Southern Women and Lynching

Can’t sleep. Heady achey.

Found a brief history of the Association of Southern Women for the Prevention of Lynching by Jessie Daniel Ames called “Southern Women and Lynching.” In 1930, southern women met at a conference “to discuss what Southern women could do to stop lynching.” Ames suggests that some white women were inspired to take up the cause against lynching “by an increasing awareness . . . of the claim of lynchers and mobsters that their lawless acts were necessary to the protection of women.”

Here are some highlights:

Consideration of the crimes of which the victims had been charged brought further enlightenment. Less than 29% of these two hundred and eleven persons were charged with crimes against white women. Then, what, asked the women, had the 79% [should read 71%] done? Offenses of some kind against white men, they were told.

Furthermore in every lynching investigated, some attention had been paid to the mobs as well as to the victims and the crimes. Women were present in some numbers at every lynching and not infrequently they participated. Some of the women were mothers with young children. These children, members of a future generation of lynchers, were balanced precariously on parents’ shoulders in order to have a better view. Young boys and girls were contributing their numbers to the mobs both as spectators and as leaders.

. . .

After many questions and some debate the conference came to the unanimous decision that the first and most necessary move on the part of white women was to repudiate lynching in unmistakable language as a protection to Southern women. Unless this idea of chivalry could be destroyed, lynchers would continue to use the name of women as an excuse for their crimes and a protection for themselves.

. . .

First, all the resources of the Council of the Association were to be directed toward the development and promotion of educational programs against lynching, leaving the field of political action to other groups.Second, emphasis at all times was to be placed on the repudiation of the claim that lynching is necessary to the protection of white women.

According to Ames, after six years, membership in the Association of Southern Women for the Prevention of Lynching had grown from twelve (12!) to over thirty-two thousand (32,000!). The group acted primarily through other groups they already belonged to–mostly churches. Local members were to keep the association informed of any lynchings that occurred and, “regardless of the nature of the crime allegedly committed by the victim of the mob, [to publicly condemn] the lynching, [and] request for a rigid investigation of the mob by state and county officials.” Furthermore, they urged local leaders, especially local sheriffs, to sign pledges against lynchings.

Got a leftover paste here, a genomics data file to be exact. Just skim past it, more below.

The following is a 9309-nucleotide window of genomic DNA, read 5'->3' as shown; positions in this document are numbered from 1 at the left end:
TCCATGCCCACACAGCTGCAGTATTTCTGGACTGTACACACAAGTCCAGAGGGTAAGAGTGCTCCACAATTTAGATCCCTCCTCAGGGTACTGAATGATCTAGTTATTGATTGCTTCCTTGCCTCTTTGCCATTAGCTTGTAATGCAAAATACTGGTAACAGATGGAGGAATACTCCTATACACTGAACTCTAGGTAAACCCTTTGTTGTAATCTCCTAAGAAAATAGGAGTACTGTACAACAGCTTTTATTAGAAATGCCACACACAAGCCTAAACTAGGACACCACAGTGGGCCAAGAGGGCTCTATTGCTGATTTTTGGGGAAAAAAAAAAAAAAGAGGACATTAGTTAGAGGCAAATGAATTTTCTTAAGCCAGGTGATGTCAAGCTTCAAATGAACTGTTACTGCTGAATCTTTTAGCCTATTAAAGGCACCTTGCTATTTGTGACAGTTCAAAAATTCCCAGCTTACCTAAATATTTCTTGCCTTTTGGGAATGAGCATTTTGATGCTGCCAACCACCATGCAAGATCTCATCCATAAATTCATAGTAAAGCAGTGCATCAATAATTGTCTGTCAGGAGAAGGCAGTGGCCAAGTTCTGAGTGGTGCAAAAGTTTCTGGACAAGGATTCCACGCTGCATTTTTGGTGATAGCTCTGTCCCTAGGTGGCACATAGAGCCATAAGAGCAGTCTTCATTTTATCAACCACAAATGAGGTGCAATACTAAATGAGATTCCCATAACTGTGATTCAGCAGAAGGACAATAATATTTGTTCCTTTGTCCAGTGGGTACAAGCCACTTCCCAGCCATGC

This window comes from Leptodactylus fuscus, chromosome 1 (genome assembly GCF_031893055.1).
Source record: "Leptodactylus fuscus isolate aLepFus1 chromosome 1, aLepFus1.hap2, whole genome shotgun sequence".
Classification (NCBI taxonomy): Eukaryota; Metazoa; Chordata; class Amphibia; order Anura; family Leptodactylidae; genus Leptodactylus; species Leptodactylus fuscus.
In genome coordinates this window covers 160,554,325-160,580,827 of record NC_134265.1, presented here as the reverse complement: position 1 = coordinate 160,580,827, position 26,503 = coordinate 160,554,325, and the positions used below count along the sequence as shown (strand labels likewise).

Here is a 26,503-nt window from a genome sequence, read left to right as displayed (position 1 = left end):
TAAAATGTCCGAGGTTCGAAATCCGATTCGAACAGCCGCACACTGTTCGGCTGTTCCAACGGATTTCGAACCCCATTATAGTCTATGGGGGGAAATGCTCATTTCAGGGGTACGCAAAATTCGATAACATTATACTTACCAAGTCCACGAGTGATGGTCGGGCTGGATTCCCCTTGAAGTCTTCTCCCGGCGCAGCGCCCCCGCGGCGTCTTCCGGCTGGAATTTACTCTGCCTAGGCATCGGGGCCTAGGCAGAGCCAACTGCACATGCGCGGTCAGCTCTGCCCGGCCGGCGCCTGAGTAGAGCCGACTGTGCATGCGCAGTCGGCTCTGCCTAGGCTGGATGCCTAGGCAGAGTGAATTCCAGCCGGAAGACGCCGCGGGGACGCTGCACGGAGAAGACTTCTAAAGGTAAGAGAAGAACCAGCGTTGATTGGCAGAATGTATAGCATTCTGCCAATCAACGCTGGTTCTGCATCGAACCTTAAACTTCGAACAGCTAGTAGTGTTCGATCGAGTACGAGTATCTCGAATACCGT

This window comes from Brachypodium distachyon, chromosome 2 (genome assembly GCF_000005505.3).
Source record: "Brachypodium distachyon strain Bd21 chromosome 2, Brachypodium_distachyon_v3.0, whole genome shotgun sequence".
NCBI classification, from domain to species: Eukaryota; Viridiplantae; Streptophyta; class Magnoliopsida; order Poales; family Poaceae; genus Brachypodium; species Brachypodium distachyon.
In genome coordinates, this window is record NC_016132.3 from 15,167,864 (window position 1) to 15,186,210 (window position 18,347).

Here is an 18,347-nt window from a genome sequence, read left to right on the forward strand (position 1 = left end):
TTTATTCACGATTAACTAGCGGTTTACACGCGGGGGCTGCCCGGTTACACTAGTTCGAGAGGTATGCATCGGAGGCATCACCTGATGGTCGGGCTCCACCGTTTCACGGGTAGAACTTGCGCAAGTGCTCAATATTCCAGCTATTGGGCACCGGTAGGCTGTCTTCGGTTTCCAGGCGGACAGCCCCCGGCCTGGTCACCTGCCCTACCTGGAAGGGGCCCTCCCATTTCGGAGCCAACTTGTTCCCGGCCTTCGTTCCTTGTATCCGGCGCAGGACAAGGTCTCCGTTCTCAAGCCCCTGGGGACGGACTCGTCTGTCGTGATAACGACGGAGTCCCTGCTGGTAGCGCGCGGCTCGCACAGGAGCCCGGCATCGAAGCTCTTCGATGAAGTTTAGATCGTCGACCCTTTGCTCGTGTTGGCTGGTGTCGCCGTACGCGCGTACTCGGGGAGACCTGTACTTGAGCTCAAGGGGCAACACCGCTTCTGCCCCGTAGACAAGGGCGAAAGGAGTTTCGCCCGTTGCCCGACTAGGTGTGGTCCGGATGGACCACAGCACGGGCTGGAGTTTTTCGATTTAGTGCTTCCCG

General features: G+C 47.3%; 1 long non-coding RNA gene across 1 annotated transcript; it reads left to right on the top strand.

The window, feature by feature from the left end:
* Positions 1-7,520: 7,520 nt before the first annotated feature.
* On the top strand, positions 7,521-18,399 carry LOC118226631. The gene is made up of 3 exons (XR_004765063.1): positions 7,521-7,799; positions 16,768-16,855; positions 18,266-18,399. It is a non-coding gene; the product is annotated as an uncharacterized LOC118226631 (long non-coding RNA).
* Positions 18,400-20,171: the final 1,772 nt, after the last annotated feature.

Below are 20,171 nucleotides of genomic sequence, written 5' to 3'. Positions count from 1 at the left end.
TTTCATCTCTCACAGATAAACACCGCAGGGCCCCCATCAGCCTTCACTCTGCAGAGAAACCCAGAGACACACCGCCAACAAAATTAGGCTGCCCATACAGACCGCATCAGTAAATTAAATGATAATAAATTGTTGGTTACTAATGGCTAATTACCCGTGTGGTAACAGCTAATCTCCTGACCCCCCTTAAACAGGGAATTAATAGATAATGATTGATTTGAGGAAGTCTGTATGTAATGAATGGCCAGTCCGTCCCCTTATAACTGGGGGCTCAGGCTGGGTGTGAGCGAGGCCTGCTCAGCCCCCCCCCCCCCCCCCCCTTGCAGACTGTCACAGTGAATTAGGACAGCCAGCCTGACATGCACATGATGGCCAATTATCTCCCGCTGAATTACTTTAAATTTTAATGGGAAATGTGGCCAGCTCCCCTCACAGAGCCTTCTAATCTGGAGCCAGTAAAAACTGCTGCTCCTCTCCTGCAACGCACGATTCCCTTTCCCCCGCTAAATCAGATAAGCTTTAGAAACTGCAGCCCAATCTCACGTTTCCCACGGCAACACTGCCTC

Ames closes by envisioning the end of lynchings:

The philosophy of the Association of Southern Women for the Prevention of Lynching is based on the belief that a continuous educational program, carried on day by day in the home, in the school, in the press, and in the church will end lynching by public demand.A year will come when Tuskegee Institute will report “NO LYNCHINGS DURING _____.” The actual year is the only thing about which Southern women are uncertain. But they believe that they will be able to name the year fairly accurately:

When a hundred thousand men and women pledge themselves in writing against lynching and agree to work against the crime publicly; When every sheriff in the South pledges to uphold his oath of office–to support the Constitution without fear of bodily harm–or When every sheriff of the South is pledged in writing to his constituents to prevent lynchings in his county; When every Grade A college in the South makes the discussion and study of lynchings a part of classroom assignments.

I think there’s work left to do. Having taught college English off and on for a decade, I think most folks in “Grade A colleges” feel too uncomfortable, too scared of the topic to approach it honestly and fully in a public discussion, and as long as we are unable to have a civil discussion, we guarantee for ourselves future problems. I think we fear that to talk about these things at all will bring about instantaneous racial conflict. Is civility between the races (how quaint and backwards that sounds), then, so superficial that it requires for its continuance a mutual pretense that history doesn’t exist? Well, some progress that is.

“We who?” I find myself asking myself. I know that discussions are happening publicly, but I’m not sure how willing undergraduate college students (and their instructors) are to have these conversations in the classroom, and I do think that’s problematic.

I’ll connect this to Harry Reid, Ta-Nehisi Coates, and the ladies of the View another day. Man, somebody needs to write a paper about the ladies of the View. And maybe connect it to the Daily Show. I think the thesis would be something like pop culture holding official culture account, which, since it’s not a complete clause, is a pretty shitty thesis. Did I mention I’m head-achey and can’t sleep?


One thought on “Southern Women and Lynching

  1. Pingback: Tuesday, March 16 « Difficult History

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